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Have a question for Paul Raushenbush, Beliefnet's advice columnist for teens? E-mail us.

Dear Pastor Paul,

I always make promises to God and then end up breaking them. I feel terrible after, but I don't know what I can do to have God forgive me. Do you have any suggestions?


Dear Friend,

In short, what you have to do for God to forgive you is to ask.

Breaking promises to God is a very human thing to do. We promise God that we will not be hateful, or selfish, or engage in unhealthy activities, and then we do and we feel awful - not only because we know the act is wrong, but because we broke our promise to our creator who loves us.

The key to changing this pattern is twofold. The first is to deeply understand the act of repentance. Repentance is not just throwing up our hands and saying I'm sorry. Repentance involves truly admitting and understanding the nature of our mistakes, seeing the root causes of our wrongful activities and the consequences they have on other people and the world. It also involves trying as best we can to mend the damage that has been done, and then asking for forgiveness from God and from the people we have hurt. Repentance is work.

The fact that we are sinful is not some kind of mean-spirited indictment; rather it is an admission of our fallibility. And because God knows we are sinful, God does forgive us. Psalm 130 reads: "If you, O LORD, should mark iniquities, Lord, who could stand? But there is forgiveness with you, so that you may be revered."

The fact that God forgives us also means that we should forgive our friends, family and even our enemies who harm us! Don't forget the prayer that Jesus taught - "Forgive us our sins, as we forgive those who sin against us."

Dear Pastor Paul,

Once when reading a book about Islam I said the statement of faith out loud. I know that is how you convert and I said it contemplatively. I was and am a Catholic. I believe in Jesus and I am pretty sure I never meant to convert but I still wonder: am I still a Christian?

Dear Friend,

You are referring to the Shahada, the Islamic expression of faith. It reads: "There is no god but God and Muhammad is the Messenger of God." Muslim leaders and scholars agree that that you must believe it completely in your heart in order for saying it out loud to make you a Muslim. Don't worry, if you still believe in the divinity of Jesus Christ you are still a Christian.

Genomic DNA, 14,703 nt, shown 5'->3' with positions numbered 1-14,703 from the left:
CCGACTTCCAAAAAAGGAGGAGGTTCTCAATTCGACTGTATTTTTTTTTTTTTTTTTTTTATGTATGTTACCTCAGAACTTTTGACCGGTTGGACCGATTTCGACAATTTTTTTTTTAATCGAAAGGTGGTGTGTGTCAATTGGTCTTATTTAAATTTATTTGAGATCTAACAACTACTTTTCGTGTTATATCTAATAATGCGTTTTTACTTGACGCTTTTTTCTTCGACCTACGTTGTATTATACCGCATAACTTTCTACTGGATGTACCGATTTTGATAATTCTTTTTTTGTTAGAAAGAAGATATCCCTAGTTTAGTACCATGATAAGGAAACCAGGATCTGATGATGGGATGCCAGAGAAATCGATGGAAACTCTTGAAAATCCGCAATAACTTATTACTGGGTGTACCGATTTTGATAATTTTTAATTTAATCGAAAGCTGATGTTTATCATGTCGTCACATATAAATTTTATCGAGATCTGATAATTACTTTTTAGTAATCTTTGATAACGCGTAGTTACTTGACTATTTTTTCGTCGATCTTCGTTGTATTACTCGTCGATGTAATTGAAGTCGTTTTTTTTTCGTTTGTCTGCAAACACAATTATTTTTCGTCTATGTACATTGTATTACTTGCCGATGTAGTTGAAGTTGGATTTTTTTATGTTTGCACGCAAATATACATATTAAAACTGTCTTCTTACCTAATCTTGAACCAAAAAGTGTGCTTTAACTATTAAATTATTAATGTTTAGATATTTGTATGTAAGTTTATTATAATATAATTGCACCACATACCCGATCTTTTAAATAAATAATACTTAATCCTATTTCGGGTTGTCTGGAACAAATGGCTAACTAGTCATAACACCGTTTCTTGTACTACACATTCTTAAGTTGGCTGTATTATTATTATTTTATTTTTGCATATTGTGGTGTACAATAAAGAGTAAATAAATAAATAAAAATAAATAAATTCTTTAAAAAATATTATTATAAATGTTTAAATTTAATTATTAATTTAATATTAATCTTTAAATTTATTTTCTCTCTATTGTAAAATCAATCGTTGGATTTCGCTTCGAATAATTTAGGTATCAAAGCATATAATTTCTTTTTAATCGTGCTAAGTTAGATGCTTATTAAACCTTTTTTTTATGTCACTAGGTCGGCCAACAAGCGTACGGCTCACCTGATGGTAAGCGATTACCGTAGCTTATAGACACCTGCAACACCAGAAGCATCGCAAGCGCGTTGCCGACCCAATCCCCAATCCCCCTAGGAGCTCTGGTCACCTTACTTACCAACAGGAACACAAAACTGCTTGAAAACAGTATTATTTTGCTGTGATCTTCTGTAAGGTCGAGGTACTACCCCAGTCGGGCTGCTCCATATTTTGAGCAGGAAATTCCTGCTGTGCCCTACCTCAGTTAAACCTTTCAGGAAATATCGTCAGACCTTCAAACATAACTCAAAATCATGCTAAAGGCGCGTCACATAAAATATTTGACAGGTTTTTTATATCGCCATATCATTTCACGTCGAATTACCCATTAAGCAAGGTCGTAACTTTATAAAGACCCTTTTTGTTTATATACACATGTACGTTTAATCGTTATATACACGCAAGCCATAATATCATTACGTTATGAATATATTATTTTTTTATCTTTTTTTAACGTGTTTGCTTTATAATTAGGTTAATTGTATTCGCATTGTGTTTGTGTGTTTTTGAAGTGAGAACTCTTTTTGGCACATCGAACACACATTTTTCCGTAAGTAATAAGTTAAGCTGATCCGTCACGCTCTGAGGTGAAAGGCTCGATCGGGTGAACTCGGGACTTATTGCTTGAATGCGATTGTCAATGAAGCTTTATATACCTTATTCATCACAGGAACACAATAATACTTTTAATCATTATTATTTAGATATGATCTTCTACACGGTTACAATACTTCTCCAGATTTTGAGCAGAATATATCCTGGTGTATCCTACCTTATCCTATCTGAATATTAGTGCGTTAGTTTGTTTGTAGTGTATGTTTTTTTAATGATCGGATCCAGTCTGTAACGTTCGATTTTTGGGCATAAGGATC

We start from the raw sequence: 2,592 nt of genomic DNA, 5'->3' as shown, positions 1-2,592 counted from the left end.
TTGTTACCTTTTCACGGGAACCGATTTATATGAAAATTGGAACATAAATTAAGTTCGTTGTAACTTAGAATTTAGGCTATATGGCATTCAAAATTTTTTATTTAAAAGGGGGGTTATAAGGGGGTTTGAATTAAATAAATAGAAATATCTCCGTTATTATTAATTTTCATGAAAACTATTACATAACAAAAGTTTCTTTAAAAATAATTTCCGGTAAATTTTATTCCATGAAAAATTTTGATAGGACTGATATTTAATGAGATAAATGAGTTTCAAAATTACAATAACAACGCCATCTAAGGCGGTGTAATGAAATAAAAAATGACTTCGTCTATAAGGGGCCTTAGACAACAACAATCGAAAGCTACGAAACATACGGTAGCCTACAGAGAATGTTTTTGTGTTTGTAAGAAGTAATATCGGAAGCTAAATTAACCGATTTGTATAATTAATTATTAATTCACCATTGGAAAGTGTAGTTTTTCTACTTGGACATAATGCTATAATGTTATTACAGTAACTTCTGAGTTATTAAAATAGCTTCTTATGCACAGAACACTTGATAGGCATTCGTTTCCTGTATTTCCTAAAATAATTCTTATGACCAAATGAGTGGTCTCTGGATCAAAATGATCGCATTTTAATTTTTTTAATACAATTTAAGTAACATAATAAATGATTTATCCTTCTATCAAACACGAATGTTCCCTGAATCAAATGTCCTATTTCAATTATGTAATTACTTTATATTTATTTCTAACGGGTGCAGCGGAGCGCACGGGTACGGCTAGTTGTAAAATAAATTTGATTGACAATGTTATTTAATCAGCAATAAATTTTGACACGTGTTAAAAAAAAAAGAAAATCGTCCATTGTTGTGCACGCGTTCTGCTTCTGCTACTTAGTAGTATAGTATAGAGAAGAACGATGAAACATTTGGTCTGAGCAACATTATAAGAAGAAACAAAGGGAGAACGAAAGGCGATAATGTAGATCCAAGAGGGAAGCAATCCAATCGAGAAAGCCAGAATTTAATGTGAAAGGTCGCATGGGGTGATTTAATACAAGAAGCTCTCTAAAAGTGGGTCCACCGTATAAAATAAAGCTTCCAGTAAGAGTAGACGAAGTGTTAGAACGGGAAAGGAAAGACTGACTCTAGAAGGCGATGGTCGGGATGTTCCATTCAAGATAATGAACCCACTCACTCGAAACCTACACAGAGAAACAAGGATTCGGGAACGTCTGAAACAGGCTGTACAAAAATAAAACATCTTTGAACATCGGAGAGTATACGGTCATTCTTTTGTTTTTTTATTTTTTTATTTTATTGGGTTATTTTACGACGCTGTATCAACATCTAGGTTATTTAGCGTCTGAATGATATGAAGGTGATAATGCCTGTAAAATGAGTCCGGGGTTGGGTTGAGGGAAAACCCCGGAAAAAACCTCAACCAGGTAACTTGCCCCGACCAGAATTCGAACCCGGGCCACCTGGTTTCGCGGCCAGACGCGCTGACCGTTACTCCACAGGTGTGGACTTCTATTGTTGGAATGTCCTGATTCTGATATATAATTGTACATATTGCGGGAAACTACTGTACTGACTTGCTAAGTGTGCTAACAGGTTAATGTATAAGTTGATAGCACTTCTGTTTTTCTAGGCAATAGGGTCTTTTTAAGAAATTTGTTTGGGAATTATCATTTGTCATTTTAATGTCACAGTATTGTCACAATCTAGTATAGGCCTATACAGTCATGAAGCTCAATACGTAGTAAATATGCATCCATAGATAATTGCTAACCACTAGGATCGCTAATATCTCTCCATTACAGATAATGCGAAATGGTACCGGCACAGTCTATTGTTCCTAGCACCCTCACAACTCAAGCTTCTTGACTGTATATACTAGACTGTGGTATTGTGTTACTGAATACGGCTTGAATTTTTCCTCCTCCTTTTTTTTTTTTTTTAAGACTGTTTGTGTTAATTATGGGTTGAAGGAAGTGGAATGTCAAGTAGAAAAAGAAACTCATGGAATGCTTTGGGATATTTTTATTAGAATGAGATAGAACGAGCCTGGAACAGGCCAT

Dear Pastor Paul,

I'm Wiccan and I was talking to my Christian friend about how the Bible contradicts itself so often it's hard to understand it. She said, "That's what I go to Bible study for, so they can tell me how to interpret it." But surely if she's being told how to interpret it, she isn't thinking for herself. Shouldn't she be interpreting it the way she sees it and not how they do?

Dear Friend,

I support your Christian friend's desire to better understand the extremely complex and varied book we know as the Bible. If your friend's Bible study is one person telling the group exactly what to believe with no room for discussion, then it is not a very good Bible study. But most likely that is not the case. A good Bible study gives factual information, such as knowledge about the original language of the text, context, the intent of the original authors, and how the passage or book fits into the wider biblical narrative. Bible studies provide a group setting for individuals to reflect on how a verse or passage affects and informs their day-to-day lives and essential beliefs. While some of the factual information might be offered by an authority such as a teacher or a minister, the discussion should equally value the contributions of the entire group.

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